Mineralogist at Peabody Museum confirms meteorite fall in Wolcott

test test
Mineralogist Stefan Nicolescu demonstrating the meteorite’s magnetic field. (Photo by Melanie Brigockas)

An object that fell through the roof of a house in Wolcott on April 19 was confirmed to be a meteorite by Stefan Nicolescu, mineralogy collections manager at the Yale Peabody Museum of Natural History.

The meteorite split into two pieces as it hit the roof and fell through the ceiling onto the attic floor. The smaller part, which was brought to the Peabody for identification, weighed 7.8 ounces and is 2.5 x 2 x 1.5 inches in size. Nicolescu described the meteorite as an ordinary chondrite, the most common type of meteorite.

It has an intense black, very thin fusion crust from heat generated when the rock came through the atmosphere, and a light gray interior. Small blobs — called chondrites — are visible on the fresh inside (where it broke from the other piece found). It has enough metallic iron interspersed in its mass to attract a magnet. These are all features that are common in meteorites.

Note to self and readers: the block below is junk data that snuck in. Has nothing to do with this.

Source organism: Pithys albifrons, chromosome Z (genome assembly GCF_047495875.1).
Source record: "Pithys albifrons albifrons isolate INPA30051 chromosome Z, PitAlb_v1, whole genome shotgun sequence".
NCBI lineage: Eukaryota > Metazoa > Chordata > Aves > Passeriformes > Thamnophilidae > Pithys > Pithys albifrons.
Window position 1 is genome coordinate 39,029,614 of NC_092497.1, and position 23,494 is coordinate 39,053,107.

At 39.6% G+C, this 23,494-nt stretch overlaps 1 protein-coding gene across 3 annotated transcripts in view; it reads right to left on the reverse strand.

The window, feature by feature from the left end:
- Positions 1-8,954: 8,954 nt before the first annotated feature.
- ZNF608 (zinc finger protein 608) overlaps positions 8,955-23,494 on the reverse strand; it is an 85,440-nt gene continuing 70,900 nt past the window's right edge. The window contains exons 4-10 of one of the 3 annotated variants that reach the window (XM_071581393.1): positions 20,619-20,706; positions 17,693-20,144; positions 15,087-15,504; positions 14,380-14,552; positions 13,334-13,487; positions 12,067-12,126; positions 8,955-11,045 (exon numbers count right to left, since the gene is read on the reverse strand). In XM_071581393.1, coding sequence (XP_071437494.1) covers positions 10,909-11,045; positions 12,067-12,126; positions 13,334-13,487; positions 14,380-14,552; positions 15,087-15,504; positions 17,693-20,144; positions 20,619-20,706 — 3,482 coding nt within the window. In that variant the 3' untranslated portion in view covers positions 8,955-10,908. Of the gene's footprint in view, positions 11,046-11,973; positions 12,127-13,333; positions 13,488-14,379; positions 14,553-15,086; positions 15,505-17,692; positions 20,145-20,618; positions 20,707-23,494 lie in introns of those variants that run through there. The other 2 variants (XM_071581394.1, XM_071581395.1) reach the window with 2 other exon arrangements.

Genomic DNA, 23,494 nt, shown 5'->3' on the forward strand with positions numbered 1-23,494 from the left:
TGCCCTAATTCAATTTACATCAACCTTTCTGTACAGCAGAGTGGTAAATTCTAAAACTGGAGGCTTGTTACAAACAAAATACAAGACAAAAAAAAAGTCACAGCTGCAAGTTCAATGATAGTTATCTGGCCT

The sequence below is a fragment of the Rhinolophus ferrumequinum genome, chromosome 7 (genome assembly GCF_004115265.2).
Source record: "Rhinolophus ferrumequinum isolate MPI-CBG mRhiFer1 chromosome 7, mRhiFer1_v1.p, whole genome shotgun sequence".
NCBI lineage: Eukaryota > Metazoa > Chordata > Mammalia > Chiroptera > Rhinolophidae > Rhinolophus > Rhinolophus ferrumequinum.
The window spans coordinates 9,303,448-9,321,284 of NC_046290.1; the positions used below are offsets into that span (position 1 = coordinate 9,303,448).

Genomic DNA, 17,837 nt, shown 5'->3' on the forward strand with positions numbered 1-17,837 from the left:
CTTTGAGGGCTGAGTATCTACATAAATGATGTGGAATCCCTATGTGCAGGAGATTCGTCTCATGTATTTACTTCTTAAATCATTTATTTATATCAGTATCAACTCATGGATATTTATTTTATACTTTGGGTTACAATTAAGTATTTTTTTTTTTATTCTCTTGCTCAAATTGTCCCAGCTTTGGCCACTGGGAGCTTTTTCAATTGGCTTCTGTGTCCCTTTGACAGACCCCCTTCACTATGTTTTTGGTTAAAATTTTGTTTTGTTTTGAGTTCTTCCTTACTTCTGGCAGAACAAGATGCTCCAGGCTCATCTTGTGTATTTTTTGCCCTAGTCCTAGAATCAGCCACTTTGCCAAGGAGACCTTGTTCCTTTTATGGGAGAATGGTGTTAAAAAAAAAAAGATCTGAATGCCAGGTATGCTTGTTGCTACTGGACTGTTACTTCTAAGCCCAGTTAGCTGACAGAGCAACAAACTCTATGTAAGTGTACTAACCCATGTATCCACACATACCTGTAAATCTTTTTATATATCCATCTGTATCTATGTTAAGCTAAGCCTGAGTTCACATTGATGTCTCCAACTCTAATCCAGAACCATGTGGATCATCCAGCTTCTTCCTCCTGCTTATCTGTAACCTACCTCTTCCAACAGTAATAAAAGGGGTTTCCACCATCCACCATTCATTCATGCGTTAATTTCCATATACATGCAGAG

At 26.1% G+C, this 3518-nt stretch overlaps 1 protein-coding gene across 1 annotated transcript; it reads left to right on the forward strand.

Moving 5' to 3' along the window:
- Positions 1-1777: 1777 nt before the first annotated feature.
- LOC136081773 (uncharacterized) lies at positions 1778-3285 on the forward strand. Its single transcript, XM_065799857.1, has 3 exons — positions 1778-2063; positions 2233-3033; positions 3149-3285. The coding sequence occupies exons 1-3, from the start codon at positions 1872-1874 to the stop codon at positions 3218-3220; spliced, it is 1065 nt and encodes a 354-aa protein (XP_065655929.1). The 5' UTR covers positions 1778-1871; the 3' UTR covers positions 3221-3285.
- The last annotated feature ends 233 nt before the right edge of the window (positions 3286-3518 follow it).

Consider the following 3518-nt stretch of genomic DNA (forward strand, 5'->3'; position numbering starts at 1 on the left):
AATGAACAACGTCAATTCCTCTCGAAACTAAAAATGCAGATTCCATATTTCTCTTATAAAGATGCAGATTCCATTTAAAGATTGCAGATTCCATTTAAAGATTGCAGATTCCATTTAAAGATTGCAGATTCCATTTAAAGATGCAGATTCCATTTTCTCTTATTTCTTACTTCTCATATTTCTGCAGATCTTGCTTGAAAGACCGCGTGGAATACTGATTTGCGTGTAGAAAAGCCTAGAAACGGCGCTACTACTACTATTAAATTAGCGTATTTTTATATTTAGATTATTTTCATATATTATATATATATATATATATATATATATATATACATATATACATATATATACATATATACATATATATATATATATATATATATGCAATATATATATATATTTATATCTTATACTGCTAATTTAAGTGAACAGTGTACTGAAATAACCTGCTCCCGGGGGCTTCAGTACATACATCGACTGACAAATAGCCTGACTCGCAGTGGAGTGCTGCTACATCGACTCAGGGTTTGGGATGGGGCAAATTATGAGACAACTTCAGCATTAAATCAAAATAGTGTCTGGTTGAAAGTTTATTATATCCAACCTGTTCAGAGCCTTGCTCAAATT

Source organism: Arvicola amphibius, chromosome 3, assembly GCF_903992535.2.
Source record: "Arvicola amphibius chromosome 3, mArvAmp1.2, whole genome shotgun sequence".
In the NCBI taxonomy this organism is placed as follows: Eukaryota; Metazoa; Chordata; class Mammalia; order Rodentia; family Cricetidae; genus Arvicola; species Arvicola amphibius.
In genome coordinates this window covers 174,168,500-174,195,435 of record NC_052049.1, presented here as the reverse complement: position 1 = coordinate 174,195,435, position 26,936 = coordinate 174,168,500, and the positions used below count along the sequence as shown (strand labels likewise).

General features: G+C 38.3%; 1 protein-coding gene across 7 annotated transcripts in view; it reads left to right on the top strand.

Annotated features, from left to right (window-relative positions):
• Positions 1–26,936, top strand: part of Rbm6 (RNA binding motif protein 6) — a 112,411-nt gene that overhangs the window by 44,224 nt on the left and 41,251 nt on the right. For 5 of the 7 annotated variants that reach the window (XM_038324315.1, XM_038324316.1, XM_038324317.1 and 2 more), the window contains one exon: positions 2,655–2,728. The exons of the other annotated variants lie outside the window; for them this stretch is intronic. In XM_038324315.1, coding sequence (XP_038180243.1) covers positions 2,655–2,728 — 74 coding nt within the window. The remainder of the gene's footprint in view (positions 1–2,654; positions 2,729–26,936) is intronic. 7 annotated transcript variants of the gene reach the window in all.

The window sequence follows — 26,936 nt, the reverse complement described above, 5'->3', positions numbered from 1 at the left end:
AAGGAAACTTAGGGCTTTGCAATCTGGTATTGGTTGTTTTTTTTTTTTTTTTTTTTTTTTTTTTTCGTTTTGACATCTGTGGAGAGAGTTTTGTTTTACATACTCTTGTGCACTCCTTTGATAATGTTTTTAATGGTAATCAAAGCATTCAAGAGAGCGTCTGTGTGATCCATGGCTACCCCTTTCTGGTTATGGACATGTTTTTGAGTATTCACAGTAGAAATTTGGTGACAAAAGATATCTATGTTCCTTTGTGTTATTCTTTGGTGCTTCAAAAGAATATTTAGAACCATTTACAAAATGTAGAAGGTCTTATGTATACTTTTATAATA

This is the third recorded fall of a meteorite through the roof of a house in Connecticut. In 1971 and 1982 meteorites fell through roofs of houses only a few miles apart in Wethersfield. The latter is on view at the Peabody’s Hall of Minerals, Earth and Space along with one that landed in Weston in 1807. Known as the Weston meteorite, it was the first recorded fall of a meteorite in the New World.

Science & Technology